Born in Chicago, Illinois, the granddaughter of slaves, Payne’s father worked as a Pullman Porter, one of the best jobs open to African Americans in those times. He died at age forty-six after contracting an deadly infection from handling soiled linens and clothes on the train, when Ethel was fourteen years old. Her mother then took various domestic jobs to support the family, which made it difficult to educate all of her children.
Ethel spent her childhood in the predominantly black neighborhood of West Englewood bit attended Chicago public schools, notably the mostly white Lindblom Technical High School. Payne longed to be a writer and pushed to continue her education at Crane Junior College and the Chicago Training School for City, Home, and Foreign Missions.
According to the Associated Press, hip hop artist and philanthropist Chance the Rapper has announced he’s donating $1 million to help improve mental health services in Chicago.
Chance, a Chicago native, made the announcement Thursday during a summit for his nonprofit organization SocialWorks, saying those involved “want to change the way that mental health resources are being accessed.”
A jury has found white Chicago police officer Jason Van Dyke guilty of second-degree murder in the 2014 high-profile shooting death of a black 17-year-old, Laquan McDonald. He was also found guilty of 16 counts of aggravated battery.
The verdict marks the first time in five decades that a Chicago police officer has been found guilty of murder in a shooting.
The shooting led to widespread protests and political upheaval in the city, as many residents viewed it as a clear case of police abuse. Dashboard camera video, which a court forced the city to release in 2015, showed that McDonald was shot as he was walking away from Van Dyke and continued to be hit by bullets as he writhed on the ground. In all, Van Dyke shot McDonald 16 times in less than 15 seconds.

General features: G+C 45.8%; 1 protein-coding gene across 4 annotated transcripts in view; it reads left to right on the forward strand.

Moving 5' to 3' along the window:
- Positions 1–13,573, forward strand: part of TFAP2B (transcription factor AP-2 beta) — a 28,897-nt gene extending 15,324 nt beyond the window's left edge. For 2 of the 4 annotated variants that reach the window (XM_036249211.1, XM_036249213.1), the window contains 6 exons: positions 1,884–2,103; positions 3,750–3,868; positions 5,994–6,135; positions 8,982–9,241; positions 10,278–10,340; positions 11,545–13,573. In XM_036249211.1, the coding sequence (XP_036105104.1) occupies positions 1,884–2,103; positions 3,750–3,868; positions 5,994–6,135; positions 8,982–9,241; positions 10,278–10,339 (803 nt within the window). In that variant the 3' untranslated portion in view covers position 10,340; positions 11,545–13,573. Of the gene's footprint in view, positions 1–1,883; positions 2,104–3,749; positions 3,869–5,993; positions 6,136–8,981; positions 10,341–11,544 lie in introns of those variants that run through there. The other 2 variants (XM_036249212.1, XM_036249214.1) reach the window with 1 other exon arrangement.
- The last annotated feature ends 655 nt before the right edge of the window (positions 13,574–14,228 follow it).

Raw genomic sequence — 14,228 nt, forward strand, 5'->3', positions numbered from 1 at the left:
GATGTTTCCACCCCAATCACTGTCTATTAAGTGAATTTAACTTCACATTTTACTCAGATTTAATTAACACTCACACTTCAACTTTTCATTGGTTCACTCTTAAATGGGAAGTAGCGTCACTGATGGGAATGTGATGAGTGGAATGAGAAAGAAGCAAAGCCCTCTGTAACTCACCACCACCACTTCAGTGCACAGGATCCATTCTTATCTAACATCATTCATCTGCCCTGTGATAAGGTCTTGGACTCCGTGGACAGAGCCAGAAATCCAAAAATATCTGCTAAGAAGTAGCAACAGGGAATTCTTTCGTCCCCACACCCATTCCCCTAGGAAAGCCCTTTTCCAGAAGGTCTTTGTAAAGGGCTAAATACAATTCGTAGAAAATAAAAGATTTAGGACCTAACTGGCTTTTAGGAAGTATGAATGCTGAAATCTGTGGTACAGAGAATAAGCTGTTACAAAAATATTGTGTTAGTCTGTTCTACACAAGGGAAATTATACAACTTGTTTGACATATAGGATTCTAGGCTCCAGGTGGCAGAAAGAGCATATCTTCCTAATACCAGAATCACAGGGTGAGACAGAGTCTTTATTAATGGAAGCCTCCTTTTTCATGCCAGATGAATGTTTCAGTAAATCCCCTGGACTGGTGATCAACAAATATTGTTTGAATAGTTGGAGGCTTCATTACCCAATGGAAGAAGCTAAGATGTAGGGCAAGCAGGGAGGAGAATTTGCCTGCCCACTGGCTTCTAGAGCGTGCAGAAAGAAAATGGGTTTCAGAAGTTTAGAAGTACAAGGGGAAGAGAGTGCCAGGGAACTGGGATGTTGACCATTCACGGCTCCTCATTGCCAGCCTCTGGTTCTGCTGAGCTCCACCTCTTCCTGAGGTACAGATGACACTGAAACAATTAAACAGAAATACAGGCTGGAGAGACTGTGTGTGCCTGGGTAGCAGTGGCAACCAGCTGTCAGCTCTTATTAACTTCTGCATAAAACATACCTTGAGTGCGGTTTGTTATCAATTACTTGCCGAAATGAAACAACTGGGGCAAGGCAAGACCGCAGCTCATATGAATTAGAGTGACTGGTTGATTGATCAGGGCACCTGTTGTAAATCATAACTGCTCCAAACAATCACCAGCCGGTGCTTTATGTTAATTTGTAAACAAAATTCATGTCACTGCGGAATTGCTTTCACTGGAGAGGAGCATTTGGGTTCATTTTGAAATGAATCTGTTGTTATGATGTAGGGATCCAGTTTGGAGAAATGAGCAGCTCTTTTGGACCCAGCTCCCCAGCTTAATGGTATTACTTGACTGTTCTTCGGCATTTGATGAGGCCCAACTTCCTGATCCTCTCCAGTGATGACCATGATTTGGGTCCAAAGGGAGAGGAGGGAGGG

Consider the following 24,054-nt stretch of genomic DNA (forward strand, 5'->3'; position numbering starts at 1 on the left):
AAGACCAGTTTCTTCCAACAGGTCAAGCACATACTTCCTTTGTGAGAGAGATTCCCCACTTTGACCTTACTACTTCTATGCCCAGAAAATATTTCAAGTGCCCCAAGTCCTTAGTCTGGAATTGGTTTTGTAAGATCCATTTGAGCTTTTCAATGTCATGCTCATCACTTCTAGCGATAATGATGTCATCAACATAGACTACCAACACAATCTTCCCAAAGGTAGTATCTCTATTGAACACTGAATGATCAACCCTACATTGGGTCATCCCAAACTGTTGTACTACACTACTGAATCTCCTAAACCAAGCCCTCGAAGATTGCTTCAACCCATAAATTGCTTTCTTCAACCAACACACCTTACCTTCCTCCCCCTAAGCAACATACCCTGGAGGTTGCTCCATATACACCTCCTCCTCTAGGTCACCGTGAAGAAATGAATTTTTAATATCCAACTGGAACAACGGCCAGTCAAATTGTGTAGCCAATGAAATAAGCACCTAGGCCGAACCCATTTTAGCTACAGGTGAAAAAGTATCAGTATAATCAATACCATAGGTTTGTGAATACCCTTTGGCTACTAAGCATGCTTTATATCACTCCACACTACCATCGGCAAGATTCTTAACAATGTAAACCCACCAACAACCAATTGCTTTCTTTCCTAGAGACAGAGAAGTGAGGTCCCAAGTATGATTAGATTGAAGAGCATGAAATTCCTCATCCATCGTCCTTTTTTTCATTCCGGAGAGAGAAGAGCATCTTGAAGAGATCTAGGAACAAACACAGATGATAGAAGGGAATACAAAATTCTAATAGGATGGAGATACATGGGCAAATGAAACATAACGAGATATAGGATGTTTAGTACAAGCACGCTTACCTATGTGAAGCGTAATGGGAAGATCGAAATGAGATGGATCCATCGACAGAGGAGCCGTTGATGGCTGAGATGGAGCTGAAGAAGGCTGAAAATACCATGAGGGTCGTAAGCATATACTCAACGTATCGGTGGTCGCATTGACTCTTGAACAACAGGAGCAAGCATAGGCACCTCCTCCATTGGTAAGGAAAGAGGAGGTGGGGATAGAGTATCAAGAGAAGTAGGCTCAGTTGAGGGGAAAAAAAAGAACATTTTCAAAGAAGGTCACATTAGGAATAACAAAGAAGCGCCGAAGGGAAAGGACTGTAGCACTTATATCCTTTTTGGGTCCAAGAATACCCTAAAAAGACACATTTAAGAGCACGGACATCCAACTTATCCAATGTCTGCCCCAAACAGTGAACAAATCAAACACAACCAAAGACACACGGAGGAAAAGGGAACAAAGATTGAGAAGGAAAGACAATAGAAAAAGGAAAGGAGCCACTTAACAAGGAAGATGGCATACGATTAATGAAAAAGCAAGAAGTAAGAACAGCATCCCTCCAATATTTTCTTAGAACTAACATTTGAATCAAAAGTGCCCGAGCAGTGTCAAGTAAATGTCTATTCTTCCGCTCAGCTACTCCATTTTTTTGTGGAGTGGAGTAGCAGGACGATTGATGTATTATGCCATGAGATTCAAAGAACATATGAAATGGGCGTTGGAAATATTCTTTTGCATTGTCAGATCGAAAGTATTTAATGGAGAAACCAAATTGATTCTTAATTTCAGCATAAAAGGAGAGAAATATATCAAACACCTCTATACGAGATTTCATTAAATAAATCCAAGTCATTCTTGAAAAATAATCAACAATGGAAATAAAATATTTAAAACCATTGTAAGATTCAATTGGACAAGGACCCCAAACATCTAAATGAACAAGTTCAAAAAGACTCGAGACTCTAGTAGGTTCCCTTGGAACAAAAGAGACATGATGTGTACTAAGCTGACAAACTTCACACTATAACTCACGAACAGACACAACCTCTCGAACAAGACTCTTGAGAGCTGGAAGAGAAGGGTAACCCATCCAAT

The murder verdict, announced in a courtroom three miles from the site of the shooting, means Van Dyke will face between four and 20 years in prison. He could face additional time for aggravated battery.
The killing happened on Oct. 20, 2014, after police received reports that somebody was breaking into vehicles in a trucking yard. Officers began following McDonald, who had a 3-inch folding knife.
They radioed a request for an officer with a Taser, but Van Dyke fired before that officer arrived. Van Dyke was charged with murder, aggravated battery and official misconduct.
During the trial, prosecutors argued that Van Dyke intended to kill the teen even though he was not a threat to Van Dyke’s life or that of other officers. Van Dyke and his lawyers argued the opposite: that McDonald seemed dangerous and had waved his knife at the officer even after falling to the ground.
Illinois law authorizes an officer to use deadly force when it’s “necessary to prevent death or great bodily harm to himself or such other person” or “necessary to prevent the arrest from being defeated by resistance or escape.”
The 12-member jury, which civil rights groups criticized for including only one black juror even though African Americans make up 31% of the city’s population, began deliberations on Thursday after three weeks of proceedings that included more than 40 witnesses.
Over the years, the case led to the resignations of a county prosecutor and the police superintendent as well as criticism of Mayor Rahm Emanuel, who said last month that he would not run for reelection.
The killing also led to an investigation of Chicago policing by the Department of Justice, which was released last year and found that officers routinely violated the civil rights of minorities and treated them as “animals or subhuman.”
Last year, two former and one current officer were charged in conspiring to cover up for Van Dyke after the shooting. Those officers will go to trial later in the year.
“I got a hit-list so long I don’t know how to finish, I bought the Chicagoist just to run you racist b—-s out of business.”